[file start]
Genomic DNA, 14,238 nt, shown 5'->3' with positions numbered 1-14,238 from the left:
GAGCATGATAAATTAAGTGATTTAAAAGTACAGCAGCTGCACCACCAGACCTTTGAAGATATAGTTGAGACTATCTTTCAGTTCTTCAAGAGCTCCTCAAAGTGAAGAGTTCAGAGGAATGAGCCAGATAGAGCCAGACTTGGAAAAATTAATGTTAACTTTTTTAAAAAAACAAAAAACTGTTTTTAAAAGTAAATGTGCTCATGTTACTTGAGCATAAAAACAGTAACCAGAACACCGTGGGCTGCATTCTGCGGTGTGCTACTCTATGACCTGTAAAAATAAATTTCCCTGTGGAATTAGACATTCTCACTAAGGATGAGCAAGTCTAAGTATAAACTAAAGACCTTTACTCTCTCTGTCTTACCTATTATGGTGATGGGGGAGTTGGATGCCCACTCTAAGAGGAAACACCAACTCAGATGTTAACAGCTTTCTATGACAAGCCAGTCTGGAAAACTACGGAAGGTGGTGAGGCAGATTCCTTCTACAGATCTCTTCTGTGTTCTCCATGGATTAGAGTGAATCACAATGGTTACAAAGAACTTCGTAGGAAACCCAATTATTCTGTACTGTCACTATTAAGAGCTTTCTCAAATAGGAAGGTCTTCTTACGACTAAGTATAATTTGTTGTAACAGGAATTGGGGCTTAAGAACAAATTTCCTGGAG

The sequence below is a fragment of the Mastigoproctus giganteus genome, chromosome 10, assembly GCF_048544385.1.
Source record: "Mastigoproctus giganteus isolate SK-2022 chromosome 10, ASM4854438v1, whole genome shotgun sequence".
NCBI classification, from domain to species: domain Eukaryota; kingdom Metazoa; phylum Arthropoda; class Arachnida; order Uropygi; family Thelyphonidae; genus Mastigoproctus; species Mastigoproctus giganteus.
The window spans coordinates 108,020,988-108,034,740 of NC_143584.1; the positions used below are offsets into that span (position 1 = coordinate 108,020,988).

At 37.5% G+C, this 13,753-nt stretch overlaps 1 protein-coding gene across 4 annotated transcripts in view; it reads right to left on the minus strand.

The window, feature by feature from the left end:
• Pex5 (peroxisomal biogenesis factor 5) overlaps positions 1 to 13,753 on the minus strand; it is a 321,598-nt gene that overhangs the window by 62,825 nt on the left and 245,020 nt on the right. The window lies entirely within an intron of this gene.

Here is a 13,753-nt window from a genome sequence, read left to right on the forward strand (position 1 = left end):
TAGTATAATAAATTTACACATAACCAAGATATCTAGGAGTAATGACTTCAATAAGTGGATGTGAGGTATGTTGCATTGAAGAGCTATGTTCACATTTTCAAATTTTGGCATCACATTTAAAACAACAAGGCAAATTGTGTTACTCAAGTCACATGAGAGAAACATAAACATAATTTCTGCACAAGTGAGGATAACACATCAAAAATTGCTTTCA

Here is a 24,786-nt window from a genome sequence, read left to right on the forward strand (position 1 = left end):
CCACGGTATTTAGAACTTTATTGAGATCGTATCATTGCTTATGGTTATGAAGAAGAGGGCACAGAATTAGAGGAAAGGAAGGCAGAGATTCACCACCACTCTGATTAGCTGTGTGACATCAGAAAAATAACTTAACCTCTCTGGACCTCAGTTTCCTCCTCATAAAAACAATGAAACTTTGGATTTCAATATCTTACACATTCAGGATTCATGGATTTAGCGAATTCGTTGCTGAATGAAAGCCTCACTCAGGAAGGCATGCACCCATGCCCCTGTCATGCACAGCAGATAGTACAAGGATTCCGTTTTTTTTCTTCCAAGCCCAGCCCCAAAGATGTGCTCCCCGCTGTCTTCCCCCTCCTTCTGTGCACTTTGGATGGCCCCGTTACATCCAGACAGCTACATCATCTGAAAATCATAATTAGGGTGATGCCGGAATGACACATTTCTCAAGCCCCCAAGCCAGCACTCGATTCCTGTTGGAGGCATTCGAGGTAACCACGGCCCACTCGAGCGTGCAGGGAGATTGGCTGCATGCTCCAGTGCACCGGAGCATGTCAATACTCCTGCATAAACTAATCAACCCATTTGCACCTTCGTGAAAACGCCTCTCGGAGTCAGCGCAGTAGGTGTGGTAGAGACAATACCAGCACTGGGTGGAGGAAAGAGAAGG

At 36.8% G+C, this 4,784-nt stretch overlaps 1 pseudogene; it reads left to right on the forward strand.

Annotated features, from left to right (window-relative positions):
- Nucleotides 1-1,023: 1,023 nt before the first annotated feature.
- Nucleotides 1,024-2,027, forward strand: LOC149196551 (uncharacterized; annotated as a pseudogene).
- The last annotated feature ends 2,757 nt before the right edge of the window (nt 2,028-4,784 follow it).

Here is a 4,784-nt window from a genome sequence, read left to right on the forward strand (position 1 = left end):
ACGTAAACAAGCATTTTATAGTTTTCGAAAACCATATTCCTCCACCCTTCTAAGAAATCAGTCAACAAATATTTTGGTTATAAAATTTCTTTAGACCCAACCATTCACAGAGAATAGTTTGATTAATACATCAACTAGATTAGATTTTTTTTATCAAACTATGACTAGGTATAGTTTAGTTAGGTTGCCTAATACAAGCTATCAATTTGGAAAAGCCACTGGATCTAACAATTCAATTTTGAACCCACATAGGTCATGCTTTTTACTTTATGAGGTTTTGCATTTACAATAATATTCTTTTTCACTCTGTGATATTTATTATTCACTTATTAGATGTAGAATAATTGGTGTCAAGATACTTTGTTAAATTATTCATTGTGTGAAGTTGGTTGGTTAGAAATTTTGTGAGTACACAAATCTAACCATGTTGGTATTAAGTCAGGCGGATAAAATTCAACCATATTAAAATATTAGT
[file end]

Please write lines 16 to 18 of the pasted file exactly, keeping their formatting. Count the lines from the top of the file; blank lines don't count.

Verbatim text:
- Nucleotides 1-1,023: 1,023 nt before the first annotated feature.
- Nucleotides 1,024-2,027, forward strand: LOC149196551 (uncharacterized; annotated as a pseudogene).
- The last annotated feature ends 2,757 nt before the right edge of the window (nt 2,028-4,784 follow it).